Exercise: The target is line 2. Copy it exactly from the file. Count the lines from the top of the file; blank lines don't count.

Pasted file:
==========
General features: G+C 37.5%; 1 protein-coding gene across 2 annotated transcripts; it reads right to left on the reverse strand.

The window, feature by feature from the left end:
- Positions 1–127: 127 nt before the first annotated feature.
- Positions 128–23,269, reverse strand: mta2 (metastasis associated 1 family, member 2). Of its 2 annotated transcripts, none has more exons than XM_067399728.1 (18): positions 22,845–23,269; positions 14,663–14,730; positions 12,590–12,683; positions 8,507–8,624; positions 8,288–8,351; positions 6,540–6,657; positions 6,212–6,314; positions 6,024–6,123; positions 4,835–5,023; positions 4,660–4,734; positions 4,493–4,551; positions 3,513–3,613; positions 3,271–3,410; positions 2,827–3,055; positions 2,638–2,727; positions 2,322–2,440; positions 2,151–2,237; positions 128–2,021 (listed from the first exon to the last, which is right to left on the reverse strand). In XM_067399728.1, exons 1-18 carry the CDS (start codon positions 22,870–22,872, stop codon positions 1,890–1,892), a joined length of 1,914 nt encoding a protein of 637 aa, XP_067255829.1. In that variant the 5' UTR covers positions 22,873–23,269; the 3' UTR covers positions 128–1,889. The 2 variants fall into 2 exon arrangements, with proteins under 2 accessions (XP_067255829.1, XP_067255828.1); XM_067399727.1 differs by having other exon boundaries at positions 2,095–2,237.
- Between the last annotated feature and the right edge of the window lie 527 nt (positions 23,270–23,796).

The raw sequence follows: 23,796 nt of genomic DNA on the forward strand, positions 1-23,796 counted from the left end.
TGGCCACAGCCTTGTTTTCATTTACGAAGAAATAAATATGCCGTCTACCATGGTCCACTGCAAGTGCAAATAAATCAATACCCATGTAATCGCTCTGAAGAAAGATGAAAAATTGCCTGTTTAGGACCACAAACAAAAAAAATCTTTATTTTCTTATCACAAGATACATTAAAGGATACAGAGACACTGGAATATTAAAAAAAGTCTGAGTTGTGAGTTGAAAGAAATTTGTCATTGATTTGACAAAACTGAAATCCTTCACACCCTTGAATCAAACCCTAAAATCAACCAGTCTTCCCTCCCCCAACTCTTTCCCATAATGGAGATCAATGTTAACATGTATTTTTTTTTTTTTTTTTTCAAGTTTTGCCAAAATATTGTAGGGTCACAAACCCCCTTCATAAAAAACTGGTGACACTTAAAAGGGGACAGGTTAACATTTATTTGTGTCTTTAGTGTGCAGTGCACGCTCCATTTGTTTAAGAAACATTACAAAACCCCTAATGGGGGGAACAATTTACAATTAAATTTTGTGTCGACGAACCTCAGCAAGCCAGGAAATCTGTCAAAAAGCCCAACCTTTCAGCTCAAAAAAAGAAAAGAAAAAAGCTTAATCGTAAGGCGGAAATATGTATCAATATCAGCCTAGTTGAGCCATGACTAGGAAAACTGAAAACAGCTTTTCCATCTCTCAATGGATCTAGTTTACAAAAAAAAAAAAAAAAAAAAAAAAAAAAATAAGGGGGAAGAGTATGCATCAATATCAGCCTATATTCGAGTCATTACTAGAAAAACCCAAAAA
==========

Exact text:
The window, feature by feature from the left end: